The UK is backsliding on civil and political rights, the UN body says

An influential United Nations human rights body gave a scathing assessment of civil rights protections in Britain on Thursday, accusing the Conservative government of backsliding and urging the country to abandon its controversial legislation requiring applicants to be sent asylum in Rwanda.

The criticism from the UN Human Rights Committee came as it presented the conclusions of two days of meetings in Geneva this month with a delegation of 24 British officials to review the country's compliance with an international treaty protecting civil rights and politicians.

“We are seeing a really regressive trend and trajectory” in Britain, committee member Hélène Tigroudja said at a news conference in Geneva. She said the trend is happening “in many, many areas when it comes to civil and political rights, and I hope our message is heard by the UK”.

The 18-person UN committee addressed wide-ranging concerns over the two days. Britain is one of more than 170 countries that have ratified the treaty – the International Covenant on Civil and Political Rights – and member states go through periods of review. The committee's findings are generally taken seriously, but it has no power to impose sanctions.

The commission called on Britain to “swiftly repeal” provisions of a law passed last year to try to curb illegal immigration and a fiercely contested bill in Parliament that would send asylum seekers to the East African country of Rwanda.

Noting that the UK Supreme Court had ruled that the bill violated international law, the committee said it deprives asylum seekers of their most basic rights.

“These texts exemplify the regressive trend experienced in the United Kingdom,” French professor of international law Professor Tigroudja said in a written comment, “and not only on the exercise of civil and political rights, but also on respect for the state.” . of law, the judicial system and the fundamental principles of humanity enshrined in the 1951 Geneva Convention relating to the status of refugees”.

British Prime Minister Rishi Sunak has made curbing the arrival of migrants and asylum seekers via small boats one of his government's flagship policies as he prepares for elections due this year. And a British government spokesperson said in an emailed statement Thursday that the country is “committed to the Rwanda Security Bill, which will help stop illegal immigration into the UK, dismantle trafficking gangs and save lives ”.

The Conservative government has argued that the best way to stop the arrival of undocumented migrants and asylum seekers is to ensure they cannot remain in the country and that asylum seekers can continue to challenge their deportation.

The UN committee also took issue with Britain's counter-terrorism legislation and warned that proposed amendments to laws governing intelligence agencies' control of information could allow for excessively large government collection of personal data.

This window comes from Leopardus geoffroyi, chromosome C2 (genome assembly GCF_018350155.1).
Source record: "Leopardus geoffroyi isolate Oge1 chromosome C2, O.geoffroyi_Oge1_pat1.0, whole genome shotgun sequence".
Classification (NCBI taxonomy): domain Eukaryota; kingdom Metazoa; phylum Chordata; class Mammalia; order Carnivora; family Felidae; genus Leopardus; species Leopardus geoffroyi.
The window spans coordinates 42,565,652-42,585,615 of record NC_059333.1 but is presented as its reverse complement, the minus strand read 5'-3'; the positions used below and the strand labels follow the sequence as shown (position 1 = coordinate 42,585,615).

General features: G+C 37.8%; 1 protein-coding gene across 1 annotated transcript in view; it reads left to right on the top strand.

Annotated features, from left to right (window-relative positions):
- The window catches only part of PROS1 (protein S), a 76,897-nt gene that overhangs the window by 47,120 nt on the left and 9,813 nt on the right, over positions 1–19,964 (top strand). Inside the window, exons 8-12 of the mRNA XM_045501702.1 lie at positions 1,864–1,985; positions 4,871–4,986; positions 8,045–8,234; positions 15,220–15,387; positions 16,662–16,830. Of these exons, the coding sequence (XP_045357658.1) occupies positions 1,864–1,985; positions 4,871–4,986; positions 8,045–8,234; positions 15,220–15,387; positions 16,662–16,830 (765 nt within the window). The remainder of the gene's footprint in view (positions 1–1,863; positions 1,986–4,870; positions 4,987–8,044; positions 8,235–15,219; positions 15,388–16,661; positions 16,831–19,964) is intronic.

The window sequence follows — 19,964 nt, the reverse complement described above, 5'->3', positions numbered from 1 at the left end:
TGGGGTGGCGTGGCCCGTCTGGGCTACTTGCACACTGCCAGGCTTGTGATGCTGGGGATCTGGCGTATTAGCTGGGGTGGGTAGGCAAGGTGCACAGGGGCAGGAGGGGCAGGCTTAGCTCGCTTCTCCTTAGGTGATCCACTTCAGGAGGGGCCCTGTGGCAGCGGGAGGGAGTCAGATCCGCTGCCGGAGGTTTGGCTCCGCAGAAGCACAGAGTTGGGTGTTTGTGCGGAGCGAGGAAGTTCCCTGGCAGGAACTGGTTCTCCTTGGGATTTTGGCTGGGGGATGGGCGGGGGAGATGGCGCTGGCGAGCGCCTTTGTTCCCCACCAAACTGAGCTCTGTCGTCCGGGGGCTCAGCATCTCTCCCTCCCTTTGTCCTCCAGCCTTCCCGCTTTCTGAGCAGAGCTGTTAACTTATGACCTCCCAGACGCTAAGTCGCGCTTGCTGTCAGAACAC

The committee said an anti-protest law passed last year, the Public Order Act 2023, imposed “serious and undue restrictions” on the right to peaceful assembly and criminalized some forms of peaceful protest by Britons. He said he was deeply concerned about the excessive use of the law to limit civic space and that law enforcement should end the use of facial recognition and mass surveillance technologies during protests.

The committee also expressed concern about a law passed last year to address the legacy of violent conflict in Northern Ireland that allows conditional immunity from prosecution for people who have committed serious crimes and human rights abuses, and a law passed three years ago that sets a time limit on lawsuits against military personnel arising from overseas operations.

The laws raise long-standing questions about the lack of investigation into allegations of torture or prosecution of war crimes and other abuses, Ms. Tigroudja noted. “We brought this into the conversation because it's really a serious concern,” she said.

The British government spokesperson said in Thursday's statement that “the Legacy Act seeks to put in place effective information recovery for victims and families, while respecting our international obligations.”

British officials said legislation on overseas military operations leaves open the possibility of prosecution in all cases, subject to prosecutorial discretion.

“We cannot say we are satisfied with this general response,” Ms. Tigroudja said.

Ms Tigroudja said the committee was particularly concerned about laws that limit the ability to investigate or prosecute serious human rights abuses committed during the conflict in Northern Ireland or by British military personnel on overseas operations. The committee said Britain should repeal or amend both laws.

Stefano Castello contributed reporting from London.

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